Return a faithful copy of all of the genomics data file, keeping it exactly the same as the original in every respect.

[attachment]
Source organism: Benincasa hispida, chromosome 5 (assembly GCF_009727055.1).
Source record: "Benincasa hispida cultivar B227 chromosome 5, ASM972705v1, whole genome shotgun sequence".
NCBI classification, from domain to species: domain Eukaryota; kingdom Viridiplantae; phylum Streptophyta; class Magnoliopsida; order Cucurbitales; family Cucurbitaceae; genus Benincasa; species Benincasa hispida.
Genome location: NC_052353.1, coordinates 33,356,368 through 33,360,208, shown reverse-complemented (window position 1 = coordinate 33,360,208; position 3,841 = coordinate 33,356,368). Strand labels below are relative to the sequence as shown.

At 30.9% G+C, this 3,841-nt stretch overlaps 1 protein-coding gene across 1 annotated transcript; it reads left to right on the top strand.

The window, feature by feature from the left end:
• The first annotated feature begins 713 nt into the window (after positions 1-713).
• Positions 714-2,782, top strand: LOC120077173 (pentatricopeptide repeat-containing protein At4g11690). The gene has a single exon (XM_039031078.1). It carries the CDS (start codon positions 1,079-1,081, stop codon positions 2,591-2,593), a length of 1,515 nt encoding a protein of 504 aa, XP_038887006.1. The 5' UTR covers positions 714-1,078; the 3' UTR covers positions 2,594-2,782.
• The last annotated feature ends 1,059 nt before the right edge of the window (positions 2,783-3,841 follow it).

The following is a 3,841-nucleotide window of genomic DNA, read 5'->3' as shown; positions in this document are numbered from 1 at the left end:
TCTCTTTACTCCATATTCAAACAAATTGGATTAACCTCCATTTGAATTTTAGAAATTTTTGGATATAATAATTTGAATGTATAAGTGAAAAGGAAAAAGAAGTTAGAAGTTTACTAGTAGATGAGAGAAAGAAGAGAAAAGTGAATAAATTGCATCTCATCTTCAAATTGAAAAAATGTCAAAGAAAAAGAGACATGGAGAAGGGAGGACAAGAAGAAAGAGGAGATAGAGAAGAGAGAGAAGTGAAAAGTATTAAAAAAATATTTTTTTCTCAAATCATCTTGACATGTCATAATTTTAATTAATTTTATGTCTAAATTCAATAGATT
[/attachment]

Source organism: Benincasa hispida, chromosome 5 (assembly GCF_009727055.1).
Source record: "Benincasa hispida cultivar B227 chromosome 5, ASM972705v1, whole genome shotgun sequence".
NCBI classification, from domain to species: domain Eukaryota; kingdom Viridiplantae; phylum Streptophyta; class Magnoliopsida; order Cucurbitales; family Cucurbitaceae; genus Benincasa; species Benincasa hispida.
Genome location: NC_052353.1, coordinates 33,356,368 through 33,360,208, shown reverse-complemented (window position 1 = coordinate 33,360,208; position 3,841 = coordinate 33,356,368). Strand labels below are relative to the sequence as shown.

At 30.9% G+C, this 3,841-nt stretch overlaps 1 protein-coding gene across 1 annotated transcript; it reads left to right on the top strand.

The window, feature by feature from the left end:
• The first annotated feature begins 713 nt into the window (after positions 1-713).
• Positions 714-2,782, top strand: LOC120077173 (pentatricopeptide repeat-containing protein At4g11690). The gene has a single exon (XM_039031078.1). It carries the CDS (start codon positions 1,079-1,081, stop codon positions 2,591-2,593), a length of 1,515 nt encoding a protein of 504 aa, XP_038887006.1. The 5' UTR covers positions 714-1,078; the 3' UTR covers positions 2,594-2,782.
• The last annotated feature ends 1,059 nt before the right edge of the window (positions 2,783-3,841 follow it).

The following is a 3,841-nucleotide window of genomic DNA, read 5'->3' as shown; positions in this document are numbered from 1 at the left end:
TCTCTTTACTCCATATTCAAACAAATTGGATTAACCTCCATTTGAATTTTAGAAATTTTTGGATATAATAATTTGAATGTATAAGTGAAAAGGAAAAAGAAGTTAGAAGTTTACTAGTAGATGAGAGAAAGAAGAGAAAAGTGAATAAATTGCATCTCATCTTCAAATTGAAAAAATGTCAAAGAAAAAGAGACATGGAGAAGGGAGGACAAGAAGAAAGAGGAGATAGAGAAGAGAGAGAAGTGAAAAGTATTAAAAAAATATTTTTTTCTCAAATCATCTTGACATGTCATAATTTTAATTAATTTTATGTCTAAATTCAATAGATT